Consider your vote as a token. In the old system that vote(token) is singular, and static. With IOV, votes(tokens) will be used to continuously work within the system. This will reconstitute democracy as dynamic, rather than static. The voter will choose to place tokens with issues of their choosing, at the time of their choosing, and if they change their view, they can alter their token(s) within the system.

This also alters the format of centralised control within government. Where once a central leader was required to have authority across the entire portfolio of sectors applicable to their domain, IOV distributes the decisions among the sectors, leaving only administration of the portfolios to be managed. The various sectors perform their duties as a function of the mandate from the voters. This alleviates the need for hierarchical management structures, and provides a pathway to positive active planning, rather than being bogged down by bureaucracy and in-fighting. IOV will provide continuous, transparent, interaction, within civic administration, allowing the entire process to become more agile and alive, whilst minimising bureaucratic excess.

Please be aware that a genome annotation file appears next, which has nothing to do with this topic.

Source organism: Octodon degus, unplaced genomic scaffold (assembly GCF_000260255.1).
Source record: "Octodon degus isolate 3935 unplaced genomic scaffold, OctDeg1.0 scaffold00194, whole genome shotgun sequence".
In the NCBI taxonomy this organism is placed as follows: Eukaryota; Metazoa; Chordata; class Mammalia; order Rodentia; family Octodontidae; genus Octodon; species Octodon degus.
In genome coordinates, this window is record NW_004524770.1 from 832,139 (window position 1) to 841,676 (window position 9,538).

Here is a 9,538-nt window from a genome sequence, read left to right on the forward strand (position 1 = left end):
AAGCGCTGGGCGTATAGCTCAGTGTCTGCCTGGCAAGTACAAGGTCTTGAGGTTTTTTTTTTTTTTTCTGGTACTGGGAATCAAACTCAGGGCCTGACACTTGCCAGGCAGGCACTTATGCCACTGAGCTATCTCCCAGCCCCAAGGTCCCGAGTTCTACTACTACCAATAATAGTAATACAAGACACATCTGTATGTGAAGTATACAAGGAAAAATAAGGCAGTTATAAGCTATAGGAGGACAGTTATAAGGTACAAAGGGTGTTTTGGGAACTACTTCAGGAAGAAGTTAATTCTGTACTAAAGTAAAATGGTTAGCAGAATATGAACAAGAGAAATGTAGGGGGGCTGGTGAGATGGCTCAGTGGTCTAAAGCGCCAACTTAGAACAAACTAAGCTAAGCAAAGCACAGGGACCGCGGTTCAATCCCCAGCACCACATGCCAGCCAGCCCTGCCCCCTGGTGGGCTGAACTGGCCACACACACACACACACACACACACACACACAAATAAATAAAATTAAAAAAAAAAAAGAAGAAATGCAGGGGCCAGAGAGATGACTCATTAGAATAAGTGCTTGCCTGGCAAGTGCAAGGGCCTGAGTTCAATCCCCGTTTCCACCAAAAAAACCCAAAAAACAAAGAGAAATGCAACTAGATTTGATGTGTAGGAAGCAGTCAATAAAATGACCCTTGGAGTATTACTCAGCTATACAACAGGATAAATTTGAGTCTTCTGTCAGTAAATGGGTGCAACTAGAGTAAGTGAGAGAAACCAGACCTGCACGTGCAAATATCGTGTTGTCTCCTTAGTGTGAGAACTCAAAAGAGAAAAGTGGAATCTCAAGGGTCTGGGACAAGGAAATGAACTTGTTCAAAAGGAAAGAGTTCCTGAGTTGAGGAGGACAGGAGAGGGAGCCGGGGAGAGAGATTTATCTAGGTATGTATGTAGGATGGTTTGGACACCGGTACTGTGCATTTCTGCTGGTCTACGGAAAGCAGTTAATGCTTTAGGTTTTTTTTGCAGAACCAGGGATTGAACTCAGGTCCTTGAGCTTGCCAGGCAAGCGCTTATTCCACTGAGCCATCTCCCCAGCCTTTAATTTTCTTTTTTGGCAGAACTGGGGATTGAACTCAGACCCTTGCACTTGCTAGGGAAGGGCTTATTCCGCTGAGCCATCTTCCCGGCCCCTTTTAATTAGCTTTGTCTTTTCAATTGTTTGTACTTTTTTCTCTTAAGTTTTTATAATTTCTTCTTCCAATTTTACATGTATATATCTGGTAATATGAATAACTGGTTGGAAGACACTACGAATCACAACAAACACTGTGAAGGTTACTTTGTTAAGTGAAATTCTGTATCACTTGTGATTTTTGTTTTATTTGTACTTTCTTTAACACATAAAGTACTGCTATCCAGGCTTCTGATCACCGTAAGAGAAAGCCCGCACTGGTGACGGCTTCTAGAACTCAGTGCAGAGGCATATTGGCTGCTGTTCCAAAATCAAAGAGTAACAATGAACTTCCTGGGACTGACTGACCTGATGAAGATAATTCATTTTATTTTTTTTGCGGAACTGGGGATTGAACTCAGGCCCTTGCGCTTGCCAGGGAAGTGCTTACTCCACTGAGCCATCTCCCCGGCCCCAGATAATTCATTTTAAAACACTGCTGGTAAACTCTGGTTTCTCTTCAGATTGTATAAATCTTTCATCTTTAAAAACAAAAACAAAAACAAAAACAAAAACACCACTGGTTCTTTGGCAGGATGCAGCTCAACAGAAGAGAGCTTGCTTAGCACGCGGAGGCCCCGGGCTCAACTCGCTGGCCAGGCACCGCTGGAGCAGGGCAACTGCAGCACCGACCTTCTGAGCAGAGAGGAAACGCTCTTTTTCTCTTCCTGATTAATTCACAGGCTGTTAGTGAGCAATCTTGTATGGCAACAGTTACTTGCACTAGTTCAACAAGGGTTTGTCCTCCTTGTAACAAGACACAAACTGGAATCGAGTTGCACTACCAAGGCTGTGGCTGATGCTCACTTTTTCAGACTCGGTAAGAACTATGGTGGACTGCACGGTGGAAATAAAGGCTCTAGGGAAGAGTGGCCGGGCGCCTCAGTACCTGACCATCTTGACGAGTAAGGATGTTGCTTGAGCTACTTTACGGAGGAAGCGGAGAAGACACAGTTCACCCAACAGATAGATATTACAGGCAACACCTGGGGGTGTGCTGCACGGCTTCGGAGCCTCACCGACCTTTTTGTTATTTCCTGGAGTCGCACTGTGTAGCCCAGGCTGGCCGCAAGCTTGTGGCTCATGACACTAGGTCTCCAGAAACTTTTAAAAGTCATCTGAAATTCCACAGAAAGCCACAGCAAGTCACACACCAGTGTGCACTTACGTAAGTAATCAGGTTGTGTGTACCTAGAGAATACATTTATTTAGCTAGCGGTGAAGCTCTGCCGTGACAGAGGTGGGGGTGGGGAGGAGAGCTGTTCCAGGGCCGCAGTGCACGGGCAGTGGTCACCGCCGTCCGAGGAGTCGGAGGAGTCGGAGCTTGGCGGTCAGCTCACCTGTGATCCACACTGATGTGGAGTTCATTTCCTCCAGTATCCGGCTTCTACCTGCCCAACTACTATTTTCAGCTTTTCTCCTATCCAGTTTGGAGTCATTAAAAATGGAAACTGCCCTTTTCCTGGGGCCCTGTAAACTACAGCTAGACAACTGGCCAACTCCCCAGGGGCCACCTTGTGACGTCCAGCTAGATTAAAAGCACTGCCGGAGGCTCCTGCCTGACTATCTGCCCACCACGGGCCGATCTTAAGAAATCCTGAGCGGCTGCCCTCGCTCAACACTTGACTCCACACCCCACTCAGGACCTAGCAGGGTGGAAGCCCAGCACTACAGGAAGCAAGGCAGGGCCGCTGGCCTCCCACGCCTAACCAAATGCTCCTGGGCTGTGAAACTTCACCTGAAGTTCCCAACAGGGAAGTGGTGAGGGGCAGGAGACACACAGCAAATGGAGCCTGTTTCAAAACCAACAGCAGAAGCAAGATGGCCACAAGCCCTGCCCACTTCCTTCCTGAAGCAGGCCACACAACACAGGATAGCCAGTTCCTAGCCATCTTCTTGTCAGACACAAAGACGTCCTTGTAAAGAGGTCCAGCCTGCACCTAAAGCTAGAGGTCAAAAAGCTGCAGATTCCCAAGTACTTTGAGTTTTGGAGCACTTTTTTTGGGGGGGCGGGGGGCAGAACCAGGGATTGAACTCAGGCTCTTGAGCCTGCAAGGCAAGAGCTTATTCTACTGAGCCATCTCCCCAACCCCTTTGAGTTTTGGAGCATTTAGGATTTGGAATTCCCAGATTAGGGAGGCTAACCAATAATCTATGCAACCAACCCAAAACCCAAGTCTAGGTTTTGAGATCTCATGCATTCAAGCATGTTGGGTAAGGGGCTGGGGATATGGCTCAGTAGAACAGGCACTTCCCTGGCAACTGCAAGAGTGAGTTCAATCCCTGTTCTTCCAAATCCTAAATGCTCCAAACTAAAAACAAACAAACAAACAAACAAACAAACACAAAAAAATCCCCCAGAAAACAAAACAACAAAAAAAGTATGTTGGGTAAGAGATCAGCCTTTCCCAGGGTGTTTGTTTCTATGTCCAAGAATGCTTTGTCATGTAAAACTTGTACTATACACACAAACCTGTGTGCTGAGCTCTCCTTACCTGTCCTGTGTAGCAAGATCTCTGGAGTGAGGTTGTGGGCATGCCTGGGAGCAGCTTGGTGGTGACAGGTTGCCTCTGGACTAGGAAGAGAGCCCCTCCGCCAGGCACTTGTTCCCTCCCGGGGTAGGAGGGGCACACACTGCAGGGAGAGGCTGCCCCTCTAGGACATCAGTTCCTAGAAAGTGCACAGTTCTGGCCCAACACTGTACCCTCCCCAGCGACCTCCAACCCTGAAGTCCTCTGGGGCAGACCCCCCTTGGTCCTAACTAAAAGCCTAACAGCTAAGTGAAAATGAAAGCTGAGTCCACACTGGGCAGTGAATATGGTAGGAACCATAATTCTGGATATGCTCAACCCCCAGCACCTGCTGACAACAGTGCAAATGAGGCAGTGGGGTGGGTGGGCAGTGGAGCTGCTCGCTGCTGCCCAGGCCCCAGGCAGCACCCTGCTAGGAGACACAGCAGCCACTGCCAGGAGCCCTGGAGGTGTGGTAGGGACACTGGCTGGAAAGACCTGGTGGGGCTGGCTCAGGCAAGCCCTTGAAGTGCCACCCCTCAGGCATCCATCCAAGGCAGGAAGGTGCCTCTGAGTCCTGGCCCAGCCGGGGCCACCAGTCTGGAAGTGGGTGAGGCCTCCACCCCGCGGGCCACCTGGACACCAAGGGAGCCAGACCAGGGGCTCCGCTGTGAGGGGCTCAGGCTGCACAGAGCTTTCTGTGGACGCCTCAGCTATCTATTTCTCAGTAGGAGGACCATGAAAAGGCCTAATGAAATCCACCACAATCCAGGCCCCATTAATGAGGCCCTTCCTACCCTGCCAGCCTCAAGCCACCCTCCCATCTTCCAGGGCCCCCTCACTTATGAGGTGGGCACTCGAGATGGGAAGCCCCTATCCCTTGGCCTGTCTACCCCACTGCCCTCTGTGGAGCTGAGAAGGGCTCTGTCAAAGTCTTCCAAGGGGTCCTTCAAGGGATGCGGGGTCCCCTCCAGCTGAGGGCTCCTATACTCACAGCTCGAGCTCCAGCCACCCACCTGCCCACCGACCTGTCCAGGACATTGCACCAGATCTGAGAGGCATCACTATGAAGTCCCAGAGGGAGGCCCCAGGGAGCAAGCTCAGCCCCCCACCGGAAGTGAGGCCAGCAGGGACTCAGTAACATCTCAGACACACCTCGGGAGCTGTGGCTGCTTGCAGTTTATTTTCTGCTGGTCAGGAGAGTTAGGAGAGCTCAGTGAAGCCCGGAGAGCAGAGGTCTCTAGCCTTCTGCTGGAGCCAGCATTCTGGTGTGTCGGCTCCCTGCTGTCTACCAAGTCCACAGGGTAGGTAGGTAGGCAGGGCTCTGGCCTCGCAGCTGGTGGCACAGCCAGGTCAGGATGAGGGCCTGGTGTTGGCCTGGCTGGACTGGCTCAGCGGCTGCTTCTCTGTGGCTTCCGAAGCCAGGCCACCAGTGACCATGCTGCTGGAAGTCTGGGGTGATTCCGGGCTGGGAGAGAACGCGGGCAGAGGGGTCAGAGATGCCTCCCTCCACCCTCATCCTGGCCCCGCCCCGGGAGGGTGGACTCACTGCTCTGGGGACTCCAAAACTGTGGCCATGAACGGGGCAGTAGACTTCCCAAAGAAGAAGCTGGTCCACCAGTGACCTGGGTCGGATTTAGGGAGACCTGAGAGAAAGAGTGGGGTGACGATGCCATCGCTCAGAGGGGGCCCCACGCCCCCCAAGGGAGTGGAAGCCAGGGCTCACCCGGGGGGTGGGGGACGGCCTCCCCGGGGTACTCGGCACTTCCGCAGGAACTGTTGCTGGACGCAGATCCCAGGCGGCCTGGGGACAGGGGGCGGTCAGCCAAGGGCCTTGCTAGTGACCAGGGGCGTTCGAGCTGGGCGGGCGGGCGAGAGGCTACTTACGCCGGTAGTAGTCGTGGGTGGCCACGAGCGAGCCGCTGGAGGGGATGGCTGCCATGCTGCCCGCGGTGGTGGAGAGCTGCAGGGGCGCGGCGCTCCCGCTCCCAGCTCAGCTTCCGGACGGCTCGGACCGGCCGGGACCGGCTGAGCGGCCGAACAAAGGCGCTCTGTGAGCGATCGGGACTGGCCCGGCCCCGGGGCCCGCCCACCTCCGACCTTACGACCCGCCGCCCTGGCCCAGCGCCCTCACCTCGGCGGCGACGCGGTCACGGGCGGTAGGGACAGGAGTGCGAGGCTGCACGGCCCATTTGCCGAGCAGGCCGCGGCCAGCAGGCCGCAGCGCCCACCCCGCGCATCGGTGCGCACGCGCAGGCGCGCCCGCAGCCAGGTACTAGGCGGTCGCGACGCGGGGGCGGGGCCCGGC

Price to Play

IOV proposes a system of participation within civic administration using blockchain based tokens which can be utilised to represent the will of the voter.

Tokens = Votes whereby the votes(tokens) remain sovereign to the voting individual. The voter is issued a balance of tokens. Those tokens remain the property of the voter, and are used to participate in the democratic system. Each token is ‘spent’ by the individual as they participate in the system, and can be moved, or retracted, as the individual sees fit.